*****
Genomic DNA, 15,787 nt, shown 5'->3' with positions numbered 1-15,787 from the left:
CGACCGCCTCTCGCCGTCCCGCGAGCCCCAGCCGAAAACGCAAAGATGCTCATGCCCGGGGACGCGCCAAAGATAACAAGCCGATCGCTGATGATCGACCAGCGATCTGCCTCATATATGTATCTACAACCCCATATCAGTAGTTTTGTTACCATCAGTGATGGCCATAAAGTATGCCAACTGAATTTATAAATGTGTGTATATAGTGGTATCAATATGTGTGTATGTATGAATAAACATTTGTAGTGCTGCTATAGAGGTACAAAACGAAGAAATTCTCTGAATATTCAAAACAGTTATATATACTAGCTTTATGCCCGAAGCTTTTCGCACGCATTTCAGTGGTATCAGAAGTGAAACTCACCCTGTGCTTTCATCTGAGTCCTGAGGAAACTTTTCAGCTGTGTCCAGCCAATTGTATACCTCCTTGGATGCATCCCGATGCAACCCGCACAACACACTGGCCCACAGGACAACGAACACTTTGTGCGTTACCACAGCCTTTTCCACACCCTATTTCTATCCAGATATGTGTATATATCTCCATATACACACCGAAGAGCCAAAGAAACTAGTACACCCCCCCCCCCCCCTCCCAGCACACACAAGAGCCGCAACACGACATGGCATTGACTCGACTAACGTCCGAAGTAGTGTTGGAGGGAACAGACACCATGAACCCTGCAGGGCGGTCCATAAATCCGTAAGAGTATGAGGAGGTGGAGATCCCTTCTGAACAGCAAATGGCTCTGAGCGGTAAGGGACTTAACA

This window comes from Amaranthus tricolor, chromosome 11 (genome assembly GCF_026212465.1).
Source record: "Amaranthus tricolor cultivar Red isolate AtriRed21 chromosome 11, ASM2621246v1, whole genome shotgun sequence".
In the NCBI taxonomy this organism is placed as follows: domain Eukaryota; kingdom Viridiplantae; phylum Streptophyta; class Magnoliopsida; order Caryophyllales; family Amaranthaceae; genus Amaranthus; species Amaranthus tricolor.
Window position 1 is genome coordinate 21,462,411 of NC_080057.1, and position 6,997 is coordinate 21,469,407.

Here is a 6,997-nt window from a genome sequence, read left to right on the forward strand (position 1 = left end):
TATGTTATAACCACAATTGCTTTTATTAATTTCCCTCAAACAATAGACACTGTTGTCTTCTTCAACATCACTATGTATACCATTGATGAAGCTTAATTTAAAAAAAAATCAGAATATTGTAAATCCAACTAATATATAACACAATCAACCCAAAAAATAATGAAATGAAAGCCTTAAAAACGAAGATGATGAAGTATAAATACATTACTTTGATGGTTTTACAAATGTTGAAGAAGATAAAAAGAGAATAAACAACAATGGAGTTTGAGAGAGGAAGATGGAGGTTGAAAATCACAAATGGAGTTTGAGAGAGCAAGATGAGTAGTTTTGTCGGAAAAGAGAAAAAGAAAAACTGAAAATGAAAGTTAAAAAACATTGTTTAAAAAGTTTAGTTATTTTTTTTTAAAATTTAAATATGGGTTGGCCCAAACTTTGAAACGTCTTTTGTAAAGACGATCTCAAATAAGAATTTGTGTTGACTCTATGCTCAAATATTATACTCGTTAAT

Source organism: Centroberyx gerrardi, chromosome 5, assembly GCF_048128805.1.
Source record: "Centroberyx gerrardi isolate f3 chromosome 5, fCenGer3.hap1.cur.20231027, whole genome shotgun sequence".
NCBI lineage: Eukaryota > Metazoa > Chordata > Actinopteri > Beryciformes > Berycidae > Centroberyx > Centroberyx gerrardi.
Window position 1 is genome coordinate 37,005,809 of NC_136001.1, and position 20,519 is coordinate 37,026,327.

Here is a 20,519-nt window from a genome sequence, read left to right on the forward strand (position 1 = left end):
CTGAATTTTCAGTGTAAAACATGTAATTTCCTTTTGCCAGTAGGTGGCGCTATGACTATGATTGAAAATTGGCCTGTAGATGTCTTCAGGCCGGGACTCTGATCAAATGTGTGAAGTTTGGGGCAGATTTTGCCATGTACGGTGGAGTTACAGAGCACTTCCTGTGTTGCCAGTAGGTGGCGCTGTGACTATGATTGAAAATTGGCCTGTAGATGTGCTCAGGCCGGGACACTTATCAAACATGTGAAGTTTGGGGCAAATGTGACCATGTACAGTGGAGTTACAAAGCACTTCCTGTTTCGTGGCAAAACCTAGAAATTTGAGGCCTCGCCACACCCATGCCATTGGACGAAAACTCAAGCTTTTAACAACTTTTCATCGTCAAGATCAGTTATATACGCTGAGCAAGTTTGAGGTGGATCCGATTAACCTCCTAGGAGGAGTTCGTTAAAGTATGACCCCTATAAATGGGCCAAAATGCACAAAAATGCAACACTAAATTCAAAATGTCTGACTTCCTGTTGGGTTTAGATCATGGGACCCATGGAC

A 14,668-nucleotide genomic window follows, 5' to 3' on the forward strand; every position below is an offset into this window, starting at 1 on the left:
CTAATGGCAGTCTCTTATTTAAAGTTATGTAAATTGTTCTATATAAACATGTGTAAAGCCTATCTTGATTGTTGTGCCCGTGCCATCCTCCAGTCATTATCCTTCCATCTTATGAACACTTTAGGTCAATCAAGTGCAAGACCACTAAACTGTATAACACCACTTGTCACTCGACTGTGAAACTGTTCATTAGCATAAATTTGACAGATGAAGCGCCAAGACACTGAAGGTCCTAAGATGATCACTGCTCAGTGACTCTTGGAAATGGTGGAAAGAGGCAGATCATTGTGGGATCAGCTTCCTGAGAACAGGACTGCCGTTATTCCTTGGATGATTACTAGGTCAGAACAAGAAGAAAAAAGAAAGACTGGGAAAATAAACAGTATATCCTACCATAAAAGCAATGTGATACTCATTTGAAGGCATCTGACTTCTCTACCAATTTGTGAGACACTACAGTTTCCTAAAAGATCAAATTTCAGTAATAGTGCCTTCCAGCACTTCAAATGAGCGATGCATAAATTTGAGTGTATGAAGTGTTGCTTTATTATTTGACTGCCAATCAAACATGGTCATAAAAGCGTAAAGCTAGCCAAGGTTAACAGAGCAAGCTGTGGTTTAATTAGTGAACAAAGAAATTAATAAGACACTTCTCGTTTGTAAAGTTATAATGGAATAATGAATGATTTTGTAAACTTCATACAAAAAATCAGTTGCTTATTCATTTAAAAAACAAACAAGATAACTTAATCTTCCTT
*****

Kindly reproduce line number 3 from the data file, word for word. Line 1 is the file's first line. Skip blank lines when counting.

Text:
This window comes from Amaranthus tricolor, chromosome 11 (genome assembly GCF_026212465.1).